By Jennifer Medina
HURON — When Chuck Herrin, who runs a large farm labor contracting company, looks out at the hundreds of workers he hires each year to tend to the countless rows of asparagus, grapes, tomatoes, peaches and plums, he often seethes in frustration.
It is not that he has any trouble with the laborers. It is that he, like many others in agriculture here, is increasingly fed up with immigration laws that he says prevent him from fielding a steady, reliable workforce.
“What we have going on now is a farce — a waste of time and money,” said Herrin, a lifelong Republican who grew up in Central California, adding that the country should be considering ways to bring workers in, not keep them out. “We need these people to get our food to market.”
California is home to an estimated 2.5 million people who are living in the country illegally more than in any other state. Perhaps nowhere else captures the contradictions and complications of immigration policy better than the Central Valley, where nearly all farmworkers are immigrants, roughly half of them living here illegally, according to estimates from agricultural economists at UC Davis.
That reality is shaping the views of agriculture business owners, like Herrin, who cannot recall ever voting for a Democrat. In dozens of interviews, farmers and owners of related businesses said that even the current system of tacitly using laborers who crossed the border illegally was failing to sustain them.
A workforce that arrived in the 1990s is aging out of heavy labor, Americans do not want the jobs, and tightened security at the border is discouraging people from arriving, they say, leaving them to struggle amid the paralysis on immigration policy. No other region may be as eager to keep immigration legislation alive.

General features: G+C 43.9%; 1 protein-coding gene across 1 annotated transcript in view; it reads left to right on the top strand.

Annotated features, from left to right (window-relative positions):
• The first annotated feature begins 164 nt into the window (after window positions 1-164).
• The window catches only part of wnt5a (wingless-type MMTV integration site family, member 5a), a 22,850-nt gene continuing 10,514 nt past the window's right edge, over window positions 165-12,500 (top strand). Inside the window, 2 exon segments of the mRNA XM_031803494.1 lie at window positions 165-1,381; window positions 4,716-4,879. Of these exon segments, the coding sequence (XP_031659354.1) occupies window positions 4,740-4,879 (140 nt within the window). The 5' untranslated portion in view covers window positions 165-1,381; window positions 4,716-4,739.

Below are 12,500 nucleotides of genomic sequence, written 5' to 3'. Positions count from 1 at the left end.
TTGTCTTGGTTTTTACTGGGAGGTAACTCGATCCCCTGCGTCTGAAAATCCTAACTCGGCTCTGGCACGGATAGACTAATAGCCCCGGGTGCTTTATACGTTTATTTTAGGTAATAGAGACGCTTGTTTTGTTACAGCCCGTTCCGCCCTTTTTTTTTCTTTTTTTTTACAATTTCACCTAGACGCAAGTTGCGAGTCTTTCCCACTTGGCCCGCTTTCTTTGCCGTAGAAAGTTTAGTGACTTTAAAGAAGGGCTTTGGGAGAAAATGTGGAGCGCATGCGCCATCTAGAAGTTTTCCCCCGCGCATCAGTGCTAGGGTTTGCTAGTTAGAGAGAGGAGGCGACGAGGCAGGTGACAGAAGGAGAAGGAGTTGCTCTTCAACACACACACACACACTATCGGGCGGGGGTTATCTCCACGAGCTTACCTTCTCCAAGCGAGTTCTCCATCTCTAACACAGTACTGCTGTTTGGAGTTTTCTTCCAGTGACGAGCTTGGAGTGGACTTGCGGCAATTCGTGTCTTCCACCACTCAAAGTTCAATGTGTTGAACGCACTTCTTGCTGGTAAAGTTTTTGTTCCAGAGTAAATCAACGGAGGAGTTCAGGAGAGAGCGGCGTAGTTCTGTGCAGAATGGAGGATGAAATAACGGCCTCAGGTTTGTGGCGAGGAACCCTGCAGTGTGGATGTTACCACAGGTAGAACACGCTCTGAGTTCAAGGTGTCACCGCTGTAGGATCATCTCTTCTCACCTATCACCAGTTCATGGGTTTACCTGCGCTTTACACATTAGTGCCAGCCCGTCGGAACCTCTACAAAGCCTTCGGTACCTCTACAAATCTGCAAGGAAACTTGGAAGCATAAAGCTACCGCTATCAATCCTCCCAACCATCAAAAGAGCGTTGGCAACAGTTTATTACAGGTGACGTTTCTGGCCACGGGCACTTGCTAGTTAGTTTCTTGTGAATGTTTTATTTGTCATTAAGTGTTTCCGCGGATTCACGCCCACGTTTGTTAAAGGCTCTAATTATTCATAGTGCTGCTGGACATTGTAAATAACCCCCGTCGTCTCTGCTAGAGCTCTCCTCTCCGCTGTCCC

The tension is so high that the powerful Western Growers Association, a group based in Irvine that represents hundreds of farmers in California and Arizona, is threatening to withhold contributions from Republicans in congressional races because of the party’s stance against a comprehensive immigration overhaul.
Herrin says he is constantly shifting his workforce during harvest, and can often provide crews only half the size that farmers request. Like other employers interviewed, he acknowledged that he almost certainly had hired people who are living in the U.S. illegally. Would-be workers provide a Social Security number or a document purporting they are eligible to work; employers accept the documentation even if they doubt its veracity because they want to bring in their crops.
“We have no choice,” he said. “We are not getting people who are coming out of the towns and cities to come out and work on the farms.” Potential workers, he said, are “scared to come, scared of Border Patrol and deportations and drug lords. They can’t afford to risk all these things.”
Roughly a third of Herrin’s workers are older than 50, a much higher proportion than even five years ago. He said they had earned the right to stay here.
“If we keep them here and not do anything for them once they get old, that’s really extortion,” he said.
The region has relied on new arrivals to pick crops since the time of the Dust Bowl. For more than two decades after World War II, growers depended on braceros, Mexican workers sent temporarily to the United States to work in agriculture. Today, many fieldworkers are indigenous people from southern Mexico who speak Mixtec and know little English or Spanish.
In recent years, farm owners have grown increasingly fearful of labor shortages. Last year, the diminished supply of workers led average farm wages in the region to increase by roughly $1 an hour, according to researchers at UCD who have tracked wages for years. Now, farm owners are pressing to make it easier for would-be immigrants to obtain agricultural visas, which they say would create a more reliable labor supply.
A report released this month by the Partnership for a New American Economy and the Agriculture Coalition for Immigration Reform, two business-oriented groups that are lobbying Congress, said foreign-grown produce consumed in the United States had increased by nearly 80 percent since the late 1990s.
The report argues that the labor shortages make it impossible for U.S. farmers to increase production and compete effectively with foreign importers. While the amount of fresh produce consumed by Americans has increased, domestic production has not kept pace, and the report attributes a $1.4 billion annual loss in farm income to the lack of labor.